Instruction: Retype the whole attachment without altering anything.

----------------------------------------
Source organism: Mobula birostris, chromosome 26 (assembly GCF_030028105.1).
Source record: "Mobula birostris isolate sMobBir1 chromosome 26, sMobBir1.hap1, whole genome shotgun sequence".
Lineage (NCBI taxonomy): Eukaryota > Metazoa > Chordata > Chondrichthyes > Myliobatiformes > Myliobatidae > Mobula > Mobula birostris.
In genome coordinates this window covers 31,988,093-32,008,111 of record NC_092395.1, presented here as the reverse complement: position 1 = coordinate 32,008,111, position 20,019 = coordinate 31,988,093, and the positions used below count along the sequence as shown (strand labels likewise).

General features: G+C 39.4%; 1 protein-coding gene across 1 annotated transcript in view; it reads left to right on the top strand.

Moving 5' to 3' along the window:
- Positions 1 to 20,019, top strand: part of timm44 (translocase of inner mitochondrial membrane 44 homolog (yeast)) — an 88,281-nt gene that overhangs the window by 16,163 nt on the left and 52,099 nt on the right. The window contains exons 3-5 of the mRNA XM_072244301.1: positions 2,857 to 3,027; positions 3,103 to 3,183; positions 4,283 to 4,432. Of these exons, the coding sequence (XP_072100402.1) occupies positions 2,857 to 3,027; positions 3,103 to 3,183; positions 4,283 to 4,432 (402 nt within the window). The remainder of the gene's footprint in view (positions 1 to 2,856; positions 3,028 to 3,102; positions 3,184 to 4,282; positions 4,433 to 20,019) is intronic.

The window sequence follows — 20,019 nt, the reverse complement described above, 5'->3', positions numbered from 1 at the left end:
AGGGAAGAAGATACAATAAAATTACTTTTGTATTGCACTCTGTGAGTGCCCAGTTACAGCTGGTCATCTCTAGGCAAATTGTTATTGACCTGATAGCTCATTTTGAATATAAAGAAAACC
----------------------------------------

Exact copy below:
Source organism: Mobula birostris, chromosome 26 (assembly GCF_030028105.1).
Source record: "Mobula birostris isolate sMobBir1 chromosome 26, sMobBir1.hap1, whole genome shotgun sequence".
Lineage (NCBI taxonomy): Eukaryota > Metazoa > Chordata > Chondrichthyes > Myliobatiformes > Myliobatidae > Mobula > Mobula birostris.
In genome coordinates this window covers 31,988,093-32,008,111 of record NC_092395.1, presented here as the reverse complement: position 1 = coordinate 32,008,111, position 20,019 = coordinate 31,988,093, and the positions used below count along the sequence as shown (strand labels likewise).

General features: G+C 39.4%; 1 protein-coding gene across 1 annotated transcript in view; it reads left to right on the top strand.

Moving 5' to 3' along the window:
- Positions 1 to 20,019, top strand: part of timm44 (translocase of inner mitochondrial membrane 44 homolog (yeast)) — an 88,281-nt gene that overhangs the window by 16,163 nt on the left and 52,099 nt on the right. The window contains exons 3-5 of the mRNA XM_072244301.1: positions 2,857 to 3,027; positions 3,103 to 3,183; positions 4,283 to 4,432. Of these exons, the coding sequence (XP_072100402.1) occupies positions 2,857 to 3,027; positions 3,103 to 3,183; positions 4,283 to 4,432 (402 nt within the window). The remainder of the gene's footprint in view (positions 1 to 2,856; positions 3,028 to 3,102; positions 3,184 to 4,282; positions 4,433 to 20,019) is intronic.

The window sequence follows — 20,019 nt, the reverse complement described above, 5'->3', positions numbered from 1 at the left end:
AGGGAAGAAGATACAATAAAATTACTTTTGTATTGCACTCTGTGAGTGCCCAGTTACAGCTGGTCATCTCTAGGCAAATTGTTATTGACCTGATAGCTCATTTTGAATATAAAGAAAACC